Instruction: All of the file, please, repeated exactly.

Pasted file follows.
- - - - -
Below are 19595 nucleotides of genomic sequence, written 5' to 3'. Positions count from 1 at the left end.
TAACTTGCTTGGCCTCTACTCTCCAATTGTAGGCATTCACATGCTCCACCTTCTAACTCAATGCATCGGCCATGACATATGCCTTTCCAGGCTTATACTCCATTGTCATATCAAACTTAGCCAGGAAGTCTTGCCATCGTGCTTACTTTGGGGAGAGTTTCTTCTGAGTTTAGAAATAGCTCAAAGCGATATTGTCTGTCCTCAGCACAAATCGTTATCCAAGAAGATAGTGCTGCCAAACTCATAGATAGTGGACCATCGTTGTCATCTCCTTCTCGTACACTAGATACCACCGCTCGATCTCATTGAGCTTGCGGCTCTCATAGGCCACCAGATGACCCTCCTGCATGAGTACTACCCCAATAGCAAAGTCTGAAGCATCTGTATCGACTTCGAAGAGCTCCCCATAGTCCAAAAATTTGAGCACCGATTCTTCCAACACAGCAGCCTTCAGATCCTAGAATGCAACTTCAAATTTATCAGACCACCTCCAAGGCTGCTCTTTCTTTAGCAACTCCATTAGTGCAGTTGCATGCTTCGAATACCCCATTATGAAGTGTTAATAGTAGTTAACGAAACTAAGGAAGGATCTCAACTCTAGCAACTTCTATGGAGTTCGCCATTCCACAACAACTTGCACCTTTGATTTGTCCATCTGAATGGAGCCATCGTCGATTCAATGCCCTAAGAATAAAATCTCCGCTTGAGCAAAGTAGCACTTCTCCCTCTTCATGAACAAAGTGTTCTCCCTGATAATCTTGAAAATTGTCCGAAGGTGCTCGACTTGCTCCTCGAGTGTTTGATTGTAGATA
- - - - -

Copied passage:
Below are 19595 nucleotides of genomic sequence, written 5' to 3'. Positions count from 1 at the left end.
TAACTTGCTTGGCCTCTACTCTCCAATTGTAGGCATTCACATGCTCCACCTTCTAACTCAATGCATCGGCCATGACATATGCCTTTCCAGGCTTATACTCCATTGTCATATCAAACTTAGCCAGGAAGTCTTGCCATCGTGCTTACTTTGGGGAGAGTTTCTTCTGAGTTTAGAAATAGCTCAAAGCGATATTGTCTGTCCTCAGCACAAATCGTTATCCAAGAAGATAGTGCTGCCAAACTCATAGATAGTGGACCATCGTTGTCATCTCCTTCTCGTACACTAGATACCACCGCTCGATCTCATTGAGCTTGCGGCTCTCATAGGCCACCAGATGACCCTCCTGCATGAGTACTACCCCAATAGCAAAGTCTGAAGCATCTGTATCGACTTCGAAGAGCTCCCCATAGTCCAAAAATTTGAGCACCGATTCTTCCAACACAGCAGCCTTCAGATCCTAGAATGCAACTTCAAATTTATCAGACCACCTCCAAGGCTGCTCTTTCTTTAGCAACTCCATTAGTGCAGTTGCATGCTTCGAATACCCCATTATGAAGTGTTAATAGTAGTTAACGAAACTAAGGAAGGATCTCAACTCTAGCAACTTCTATGGAGTTCGCCATTCCACAACAACTTGCACCTTTGATTTGTCCATCTGAATGGAGCCATCGTCGATTCAATGCCCTAAGAATAAAATCTCCGCTTGAGCAAAGTAGCACTTCTCCCTCTTCATGAACAAAGTGTTCTCCCTGATAATCTTGAAAATTGTCCGAAGGTGCTCGACTTGCTCCTCGAGTGTTTGATTGTAGATA